Now, is Tononi's theory wrong because it is a materialist theory? Of course not. It is wrong because it doesn't explain anything. It's a heuristic. It proposes no causal chain that actually provides any insight into how consciousness comes into being. As I said in the article, it explains consciousness as much as a speedometer explains how a car moves. And yes, it doesn't explain the 'hard problem of consciousness,' which any materialist theory of consciousness must explain.
      Cheers, Bernardo.

    2. Hhmm... let me qualify something I said above: When I said that Tononi's theory is 'wrong', I meant it in the sense that it does not explain consciousness. The heuristic correlations it predicts, however, may just as well be correct and, as I said in the article, very useful. They may also (and I believe they do) help gain insights useful for developing a true, explanatory theory of consciousness one day in the future.

    3. Bernardo -

      I have to disagree with you almost entirely. Honestly though, I think Tononi has the same concerns about consciousness theory as you. The IIT is resolutely NOT eliminative materialism and it's the novel and radical way in which it avoids this trap that I find so interesting. A few points.

      1. On substrate: The IIT doesn't ignore substrate so much as claim that consciousness is substrate independent. You bring up Searle. (It's interesting that Tononi doesn't explicitly discuss the Chinese Room argument as he does address other famous philosophy of mind thought experiments.) Searle's actual POV about consciousness is hard to pin down however his Chinese Room experiment is supposed to demonstrate that something like a man in a room with books and a set of rules could never be conscious. Nonetheless Tononi's answer, I suspect, would be straightforward: The Chinese Room is conscious insofar as it contains actual causal nodes which allow it to make the discriminations it does. If the Chinese room is causally organized as such it will be conscious. (Remember, the man in the room in this scenario is functioning not as a person but as a node in a system.) If the Chinese room is behaviorally isomorphic with a conscious system but generates all its outputs with a causally disconnected, modular system then it will not be conscious. It's worth noting that a modular system would probably never be able to do the kind of processing in the real world that an integrated one can but, theoretically it's important to mention the possibility.

      2. On Epiphenominalism: The ITT does NOT claim that consciousness is causally inert. In fact, according to the theory, the behavior of the brain is only truly understandable in reference to the qualia it generates. The higher dimensional qualia space (aka the conscious experience generated by a certain pattern of neuronal firing) "enslaves" (Tononi's term) the micro-variables of the system, determining their output. The brain behaves how it does BECAUSE of the nature of the experience it generates. This is, of course, the intuitive way we feel about the world; it's the pain of putting my hand on the tea kettle that makes me remove it quickly. Likewise, it's the pleasant experience of an album that makes me add it to my ipod playlist. The qualia IS the cause, the brain just generates it.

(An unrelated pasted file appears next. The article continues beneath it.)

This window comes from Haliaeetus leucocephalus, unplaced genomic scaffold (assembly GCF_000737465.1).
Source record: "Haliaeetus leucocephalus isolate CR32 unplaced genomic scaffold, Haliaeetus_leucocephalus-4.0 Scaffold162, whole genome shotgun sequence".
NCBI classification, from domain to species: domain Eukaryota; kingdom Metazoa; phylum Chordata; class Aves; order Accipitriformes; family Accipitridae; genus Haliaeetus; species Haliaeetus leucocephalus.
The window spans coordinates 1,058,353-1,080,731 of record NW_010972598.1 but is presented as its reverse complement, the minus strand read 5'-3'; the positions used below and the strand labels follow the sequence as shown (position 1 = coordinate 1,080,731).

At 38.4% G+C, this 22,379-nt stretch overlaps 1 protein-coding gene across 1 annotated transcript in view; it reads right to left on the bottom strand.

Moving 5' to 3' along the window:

3. Empirical Justification - Since Tononi claims that consciousness is a fundamental property, no empirical investigation of the world, strictly speaking, could discover it. This is a philosophical point but an important one. Since the only reason we have to hypothesize the existence of consciousness in the universe is the example from our own experience, the goal of a smart theory of consciousness is not to "discover" it in the world the way we do quasars or top-quarks but rather to posit a theory that claims a deeper identity thesis for the phenomena and then see how it hangs on with the evidence we do have. A scientist doesn't (usually) go around asking if space 'exists' but he may try to see if there is a bigger idea than can logically subsume it, like space-time did. Does the IIT explain the hard problem? Only in the sense that it claims it fundamental and suggests an identity with another fundamental idea: information. There is even the suggestion that consciousness may be the ONLY fundamental thing, if physics is truly and wholly reducible to information. More and more, it's looking like this is the case. (i.e. the holographic principle, Wheeler's IT from BIT.)

    4. Thanks for the elaborate and insightful comments, Matt. A quick reaction:

      -- You say: "The IIT doesn't ignore substrate so much as claim that consciousness is substrate independent." That's my problem, for I think this is a completely arbitrary claim both empirically and theoretically;